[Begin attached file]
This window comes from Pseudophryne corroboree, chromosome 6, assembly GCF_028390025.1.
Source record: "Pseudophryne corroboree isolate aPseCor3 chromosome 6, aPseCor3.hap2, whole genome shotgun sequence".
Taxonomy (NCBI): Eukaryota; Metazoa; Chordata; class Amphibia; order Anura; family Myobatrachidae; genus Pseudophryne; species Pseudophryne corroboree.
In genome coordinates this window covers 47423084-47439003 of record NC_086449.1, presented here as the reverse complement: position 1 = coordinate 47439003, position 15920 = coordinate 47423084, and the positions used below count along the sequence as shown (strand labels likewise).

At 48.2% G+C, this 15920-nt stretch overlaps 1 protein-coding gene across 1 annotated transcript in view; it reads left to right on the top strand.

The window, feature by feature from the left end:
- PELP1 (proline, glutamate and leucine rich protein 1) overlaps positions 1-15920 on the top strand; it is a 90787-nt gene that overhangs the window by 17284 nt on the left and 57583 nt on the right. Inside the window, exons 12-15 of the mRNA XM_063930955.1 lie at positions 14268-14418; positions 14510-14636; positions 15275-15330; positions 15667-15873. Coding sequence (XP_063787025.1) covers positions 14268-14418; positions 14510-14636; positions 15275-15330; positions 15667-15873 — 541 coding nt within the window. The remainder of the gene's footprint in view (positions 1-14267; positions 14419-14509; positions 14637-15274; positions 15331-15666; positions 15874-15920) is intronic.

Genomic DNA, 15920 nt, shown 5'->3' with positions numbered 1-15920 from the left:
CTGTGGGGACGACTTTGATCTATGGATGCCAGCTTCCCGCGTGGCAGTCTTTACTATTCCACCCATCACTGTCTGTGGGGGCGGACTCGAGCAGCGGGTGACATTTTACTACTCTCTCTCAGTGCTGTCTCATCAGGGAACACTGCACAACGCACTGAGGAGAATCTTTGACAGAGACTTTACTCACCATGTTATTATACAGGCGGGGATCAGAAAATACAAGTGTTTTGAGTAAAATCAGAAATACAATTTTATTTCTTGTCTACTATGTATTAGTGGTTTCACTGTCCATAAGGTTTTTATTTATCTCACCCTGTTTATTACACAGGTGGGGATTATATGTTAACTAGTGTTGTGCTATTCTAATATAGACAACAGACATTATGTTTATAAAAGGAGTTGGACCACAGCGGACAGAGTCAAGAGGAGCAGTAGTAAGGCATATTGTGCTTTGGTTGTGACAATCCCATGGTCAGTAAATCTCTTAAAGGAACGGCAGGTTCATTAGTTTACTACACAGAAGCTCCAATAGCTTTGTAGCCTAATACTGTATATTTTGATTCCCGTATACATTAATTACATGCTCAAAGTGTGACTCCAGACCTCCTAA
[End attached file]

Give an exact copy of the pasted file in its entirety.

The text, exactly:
This window comes from Pseudophryne corroboree, chromosome 6, assembly GCF_028390025.1.
Source record: "Pseudophryne corroboree isolate aPseCor3 chromosome 6, aPseCor3.hap2, whole genome shotgun sequence".
Taxonomy (NCBI): Eukaryota; Metazoa; Chordata; class Amphibia; order Anura; family Myobatrachidae; genus Pseudophryne; species Pseudophryne corroboree.
In genome coordinates this window covers 47423084-47439003 of record NC_086449.1, presented here as the reverse complement: position 1 = coordinate 47439003, position 15920 = coordinate 47423084, and the positions used below count along the sequence as shown (strand labels likewise).

At 48.2% G+C, this 15920-nt stretch overlaps 1 protein-coding gene across 1 annotated transcript in view; it reads left to right on the top strand.

The window, feature by feature from the left end:
- PELP1 (proline, glutamate and leucine rich protein 1) overlaps positions 1-15920 on the top strand; it is a 90787-nt gene that overhangs the window by 17284 nt on the left and 57583 nt on the right. Inside the window, exons 12-15 of the mRNA XM_063930955.1 lie at positions 14268-14418; positions 14510-14636; positions 15275-15330; positions 15667-15873. Coding sequence (XP_063787025.1) covers positions 14268-14418; positions 14510-14636; positions 15275-15330; positions 15667-15873 — 541 coding nt within the window. The remainder of the gene's footprint in view (positions 1-14267; positions 14419-14509; positions 14637-15274; positions 15331-15666; positions 15874-15920) is intronic.

Genomic DNA, 15920 nt, shown 5'->3' with positions numbered 1-15920 from the left:
CTGTGGGGACGACTTTGATCTATGGATGCCAGCTTCCCGCGTGGCAGTCTTTACTATTCCACCCATCACTGTCTGTGGGGGCGGACTCGAGCAGCGGGTGACATTTTACTACTCTCTCTCAGTGCTGTCTCATCAGGGAACACTGCACAACGCACTGAGGAGAATCTTTGACAGAGACTTTACTCACCATGTTATTATACAGGCGGGGATCAGAAAATACAAGTGTTTTGAGTAAAATCAGAAATACAATTTTATTTCTTGTCTACTATGTATTAGTGGTTTCACTGTCCATAAGGTTTTTATTTATCTCACCCTGTTTATTACACAGGTGGGGATTATATGTTAACTAGTGTTGTGCTATTCTAATATAGACAACAGACATTATGTTTATAAAAGGAGTTGGACCACAGCGGACAGAGTCAAGAGGAGCAGTAGTAAGGCATATTGTGCTTTGGTTGTGACAATCCCATGGTCAGTAAATCTCTTAAAGGAACGGCAGGTTCATTAGTTTACTACACAGAAGCTCCAATAGCTTTGTAGCCTAATACTGTATATTTTGATTCCCGTATACATTAATTACATGCTCAAAGTGTGACTCCAGACCTCCTAA